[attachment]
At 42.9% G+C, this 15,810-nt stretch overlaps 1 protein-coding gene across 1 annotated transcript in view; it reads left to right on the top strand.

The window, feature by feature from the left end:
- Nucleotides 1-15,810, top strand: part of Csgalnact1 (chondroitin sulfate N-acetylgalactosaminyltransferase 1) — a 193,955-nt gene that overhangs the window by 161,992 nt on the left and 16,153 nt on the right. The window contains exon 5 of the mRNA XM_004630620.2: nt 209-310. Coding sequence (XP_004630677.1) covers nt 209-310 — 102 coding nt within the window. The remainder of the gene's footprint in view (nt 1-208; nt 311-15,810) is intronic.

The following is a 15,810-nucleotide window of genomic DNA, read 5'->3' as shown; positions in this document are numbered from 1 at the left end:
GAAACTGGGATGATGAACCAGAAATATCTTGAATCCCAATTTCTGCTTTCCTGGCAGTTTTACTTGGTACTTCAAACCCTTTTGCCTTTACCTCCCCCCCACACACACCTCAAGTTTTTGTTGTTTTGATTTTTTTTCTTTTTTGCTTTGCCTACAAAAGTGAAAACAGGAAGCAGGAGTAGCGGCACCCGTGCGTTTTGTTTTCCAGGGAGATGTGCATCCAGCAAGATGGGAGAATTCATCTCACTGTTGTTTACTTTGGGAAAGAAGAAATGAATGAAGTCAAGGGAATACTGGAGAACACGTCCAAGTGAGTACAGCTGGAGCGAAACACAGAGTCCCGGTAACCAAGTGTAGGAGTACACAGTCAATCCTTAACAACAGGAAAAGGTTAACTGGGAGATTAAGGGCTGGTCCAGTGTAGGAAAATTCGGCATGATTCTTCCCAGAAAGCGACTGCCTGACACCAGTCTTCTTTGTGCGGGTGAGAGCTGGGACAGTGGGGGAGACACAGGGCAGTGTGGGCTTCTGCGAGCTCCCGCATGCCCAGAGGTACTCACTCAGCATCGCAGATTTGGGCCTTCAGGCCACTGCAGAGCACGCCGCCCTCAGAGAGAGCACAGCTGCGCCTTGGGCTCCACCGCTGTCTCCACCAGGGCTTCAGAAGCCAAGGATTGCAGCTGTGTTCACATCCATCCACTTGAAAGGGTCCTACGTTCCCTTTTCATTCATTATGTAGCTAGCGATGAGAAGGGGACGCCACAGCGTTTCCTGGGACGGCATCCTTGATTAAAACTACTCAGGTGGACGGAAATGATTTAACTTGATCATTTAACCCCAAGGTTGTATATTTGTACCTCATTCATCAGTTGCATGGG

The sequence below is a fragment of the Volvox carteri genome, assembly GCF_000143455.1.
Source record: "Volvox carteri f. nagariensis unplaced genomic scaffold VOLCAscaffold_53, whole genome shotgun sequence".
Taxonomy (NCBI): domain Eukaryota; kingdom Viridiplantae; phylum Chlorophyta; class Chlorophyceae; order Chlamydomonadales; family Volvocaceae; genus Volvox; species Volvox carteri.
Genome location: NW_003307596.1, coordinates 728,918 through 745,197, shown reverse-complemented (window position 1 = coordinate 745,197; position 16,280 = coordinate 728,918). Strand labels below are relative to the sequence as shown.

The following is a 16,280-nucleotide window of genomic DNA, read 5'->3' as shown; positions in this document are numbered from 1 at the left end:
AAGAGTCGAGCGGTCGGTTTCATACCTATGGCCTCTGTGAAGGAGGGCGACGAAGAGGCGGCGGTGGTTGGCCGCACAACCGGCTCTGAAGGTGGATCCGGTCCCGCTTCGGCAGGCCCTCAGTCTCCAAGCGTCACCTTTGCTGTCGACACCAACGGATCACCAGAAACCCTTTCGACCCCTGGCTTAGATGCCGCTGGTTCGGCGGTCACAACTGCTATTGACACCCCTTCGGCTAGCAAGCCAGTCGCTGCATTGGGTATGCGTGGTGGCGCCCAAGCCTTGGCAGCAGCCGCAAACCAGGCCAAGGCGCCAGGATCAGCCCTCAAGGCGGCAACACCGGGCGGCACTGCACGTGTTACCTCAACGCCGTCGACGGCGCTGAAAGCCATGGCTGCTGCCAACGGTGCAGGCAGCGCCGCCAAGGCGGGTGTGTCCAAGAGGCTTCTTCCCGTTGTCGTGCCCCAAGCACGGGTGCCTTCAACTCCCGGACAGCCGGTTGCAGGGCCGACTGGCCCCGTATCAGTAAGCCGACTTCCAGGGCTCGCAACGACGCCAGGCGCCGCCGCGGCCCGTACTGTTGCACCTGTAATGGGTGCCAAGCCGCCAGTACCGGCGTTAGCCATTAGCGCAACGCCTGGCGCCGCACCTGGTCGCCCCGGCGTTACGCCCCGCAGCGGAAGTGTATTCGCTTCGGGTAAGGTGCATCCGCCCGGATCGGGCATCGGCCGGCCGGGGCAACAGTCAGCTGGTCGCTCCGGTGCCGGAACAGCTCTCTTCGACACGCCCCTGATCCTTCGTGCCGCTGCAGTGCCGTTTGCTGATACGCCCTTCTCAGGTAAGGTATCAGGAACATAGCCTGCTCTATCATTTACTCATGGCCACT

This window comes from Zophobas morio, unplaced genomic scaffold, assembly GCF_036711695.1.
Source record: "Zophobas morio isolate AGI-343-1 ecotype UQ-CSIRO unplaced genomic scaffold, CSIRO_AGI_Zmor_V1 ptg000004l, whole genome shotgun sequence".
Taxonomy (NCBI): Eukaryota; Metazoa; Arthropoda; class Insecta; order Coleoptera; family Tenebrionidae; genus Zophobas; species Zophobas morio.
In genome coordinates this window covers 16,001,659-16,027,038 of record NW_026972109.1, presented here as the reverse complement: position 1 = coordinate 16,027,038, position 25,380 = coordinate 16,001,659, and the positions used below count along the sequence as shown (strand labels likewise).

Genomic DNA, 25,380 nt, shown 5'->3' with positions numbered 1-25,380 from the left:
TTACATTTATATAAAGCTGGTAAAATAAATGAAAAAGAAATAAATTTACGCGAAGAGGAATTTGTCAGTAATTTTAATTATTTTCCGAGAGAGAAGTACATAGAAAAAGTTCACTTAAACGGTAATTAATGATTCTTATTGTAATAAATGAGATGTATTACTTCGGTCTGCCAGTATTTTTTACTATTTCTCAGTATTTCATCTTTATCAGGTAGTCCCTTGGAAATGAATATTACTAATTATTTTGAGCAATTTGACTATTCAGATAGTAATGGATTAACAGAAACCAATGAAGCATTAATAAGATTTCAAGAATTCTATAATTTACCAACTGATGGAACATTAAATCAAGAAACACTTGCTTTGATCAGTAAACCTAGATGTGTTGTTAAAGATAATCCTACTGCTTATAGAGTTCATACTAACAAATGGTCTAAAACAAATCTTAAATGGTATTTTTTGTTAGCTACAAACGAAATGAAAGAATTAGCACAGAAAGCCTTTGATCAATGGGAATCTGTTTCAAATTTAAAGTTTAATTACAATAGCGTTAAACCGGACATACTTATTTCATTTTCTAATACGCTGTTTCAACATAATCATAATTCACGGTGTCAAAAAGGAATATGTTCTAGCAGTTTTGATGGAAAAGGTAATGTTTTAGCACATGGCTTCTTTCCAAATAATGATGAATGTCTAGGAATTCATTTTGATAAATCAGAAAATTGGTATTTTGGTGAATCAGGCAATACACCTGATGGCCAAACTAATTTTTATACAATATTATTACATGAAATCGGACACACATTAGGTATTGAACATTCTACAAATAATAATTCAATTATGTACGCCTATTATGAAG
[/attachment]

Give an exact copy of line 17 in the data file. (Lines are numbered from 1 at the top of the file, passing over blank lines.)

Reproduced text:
TTACATTTATATAAAGCTGGTAAAATAAATGAAAAAGAAATAAATTTACGCGAAGAGGAATTTGTCAGTAATTTTAATTATTTTCCGAGAGAGAAGTACATAGAAAAAGTTCACTTAAACGGTAATTAATGATTCTTATTGTAATAAATGAGATGTATTACTTCGGTCTGCCAGTATTTTTTACTATTTCTCAGTATTTCATCTTTATCAGGTAGTCCCTTGGAAATGAATATTACTAATTATTTTGAGCAATTTGACTATTCAGATAGTAATGGATTAACAGAAACCAATGAAGCATTAATAAGATTTCAAGAATTCTATAATTTACCAACTGATGGAACATTAAATCAAGAAACACTTGCTTTGATCAGTAAACCTAGATGTGTTGTTAAAGATAATCCTACTGCTTATAGAGTTCATACTAACAAATGGTCTAAAACAAATCTTAAATGGTATTTTTTGTTAGCTACAAACGAAATGAAAGAATTAGCACAGAAAGCCTTTGATCAATGGGAATCTGTTTCAAATTTAAAGTTTAATTACAATAGCGTTAAACCGGACATACTTATTTCATTTTCTAATACGCTGTTTCAACATAATCATAATTCACGGTGTCAAAAAGGAATATGTTCTAGCAGTTTTGATGGAAAAGGTAATGTTTTAGCACATGGCTTCTTTCCAAATAATGATGAATGTCTAGGAATTCATTTTGATAAATCAGAAAATTGGTATTTTGGTGAATCAGGCAATACACCTGATGGCCAAACTAATTTTTATACAATATTATTACATGAAATCGGACACACATTAGGTATTGAACATTCTACAAATAATAATTCAATTATGTACGCCTATTATGAAG